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Ben Jones
Ben Jones, UK Lawyer
Category: Employment Law
Satisfied Customers: 45293
Experience:  Qualified Employment Solicitor - Please start your question with 'For Ben Jones'
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I'm contracted 45 hours Monday to Friday and have agreed

Customer Question

I'm contracted 45 hours Monday to Friday and have agreed that I am willing to work more than 48 hours. I've always believed that overtime was voluntary but I've now been told I have been scheduled to work Monday to Saturday for the foreseeable future. Still working 45 hours Monday to Friday. Are there any employment laws being breached by my employer by forcing me to work overtime?
Submitted: 4 months ago.
Category: Employment Law
Expert:  Ben Jones replied 4 months ago.

Hello, my name is***** am a qualified lawyer and it is my pleasure to assist you with your question today.

Expert:  Ben Jones replied 4 months ago.

Do you have a copy of your contract for me to look at please? Also, how long have you been working there for?

Customer: replied 4 months ago.
Hi I have been with the company for around 18 months. I will be able to send a copy of my contract at a latter time. But attached is a page from the employee hand book referring to working hours and overtime. as stated before am I obliged to work overtime like this? Also I have given notice of unavailability to work certain Saturday's and have been told that this has been declined. Is this possible given that notice was given well over 14days ahead of said date.
Expert:  Ben Jones replied 4 months ago.

OK, thank you for your response and the attachment. I will review the relevant information and laws and will get back to you in a short while. There is no need to wait here as you will receive an email when I have responded. Also, please do not responded to this message as it will just push your questions to the back of the queue and you may experience unnecessary delays. Thank you.

Expert:  Ben Jones replied 4 months ago.

Many thanks for your patience. Looking at the handbook, it specifically states that you have agreed to work additional hours as required by the company. However, it is important to note that they have provided specific examples as to when you may be asked to work such additional hours. They have mentioned things such as covering for short notice absences of colleagues. What they appear to have done here instead is to have asked you to increase your hours for an indefinite period of time – this is not down to absences by colleagues it seems to be driven by the needs of the business, for example because they have an increased workload at present.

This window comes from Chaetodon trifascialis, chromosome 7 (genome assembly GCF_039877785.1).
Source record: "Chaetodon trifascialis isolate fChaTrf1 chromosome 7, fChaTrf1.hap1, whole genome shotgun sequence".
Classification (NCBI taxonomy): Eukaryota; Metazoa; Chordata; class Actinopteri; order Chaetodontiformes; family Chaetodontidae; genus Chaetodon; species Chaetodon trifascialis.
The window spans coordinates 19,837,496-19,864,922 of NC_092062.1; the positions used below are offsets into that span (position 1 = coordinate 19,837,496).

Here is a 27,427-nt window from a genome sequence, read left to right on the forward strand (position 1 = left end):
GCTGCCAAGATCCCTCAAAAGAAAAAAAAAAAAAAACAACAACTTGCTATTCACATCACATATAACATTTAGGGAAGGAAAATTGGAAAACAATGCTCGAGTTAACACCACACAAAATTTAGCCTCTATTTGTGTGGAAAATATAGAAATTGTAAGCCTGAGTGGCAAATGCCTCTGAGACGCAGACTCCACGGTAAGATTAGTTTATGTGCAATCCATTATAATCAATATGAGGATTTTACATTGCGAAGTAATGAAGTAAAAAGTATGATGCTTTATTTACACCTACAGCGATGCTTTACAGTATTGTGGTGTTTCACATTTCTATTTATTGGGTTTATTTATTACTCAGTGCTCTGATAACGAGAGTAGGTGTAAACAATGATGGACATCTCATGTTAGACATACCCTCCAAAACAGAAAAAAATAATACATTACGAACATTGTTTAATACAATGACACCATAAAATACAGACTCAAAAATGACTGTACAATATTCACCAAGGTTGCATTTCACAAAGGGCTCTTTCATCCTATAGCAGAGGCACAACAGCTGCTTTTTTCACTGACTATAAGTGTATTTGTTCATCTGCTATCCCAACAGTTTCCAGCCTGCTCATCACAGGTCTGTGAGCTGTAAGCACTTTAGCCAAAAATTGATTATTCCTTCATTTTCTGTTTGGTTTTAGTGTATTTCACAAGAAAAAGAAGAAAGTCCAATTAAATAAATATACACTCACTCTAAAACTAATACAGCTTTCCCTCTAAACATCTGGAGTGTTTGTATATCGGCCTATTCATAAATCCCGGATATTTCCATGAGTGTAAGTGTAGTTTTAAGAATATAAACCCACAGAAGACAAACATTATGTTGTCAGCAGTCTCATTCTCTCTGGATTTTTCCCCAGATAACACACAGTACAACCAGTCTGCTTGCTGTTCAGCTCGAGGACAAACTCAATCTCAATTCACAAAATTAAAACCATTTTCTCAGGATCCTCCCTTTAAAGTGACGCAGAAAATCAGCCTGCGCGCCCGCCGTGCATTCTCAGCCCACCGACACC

Whilst you are able to challenge them over this and point them to the clause which says when you may be asked to work overtime and that they are basically trying to change your hours on a more permanent basis, your rights will be somewhat limited. This is due to the length of time you have been working there for.

If you have been continuously employed at your place of work for less than 2 years then your employment rights will unfortunately be somewhat limited. Most importantly, you will not be protected against unfair dismissal or constructive dismissal. This means that your employer can dismiss you or force you to leave for more or less any reason, and without following a fair procedure, as long as their decision is not based on discriminatory grounds (i.e. because of gender, race, religion, age, a disability, sexual orientation, etc.) or because you were trying to assert any of your statutory rights (e.g. requesting maternity/paternity leave, etc.).

So what could easily happen is that you refuse to do the additional hours and in response they just sack you. As you do not have protection against this you cannot challenge any potential dismissal. So bear this in mind when you decide on how to proceed.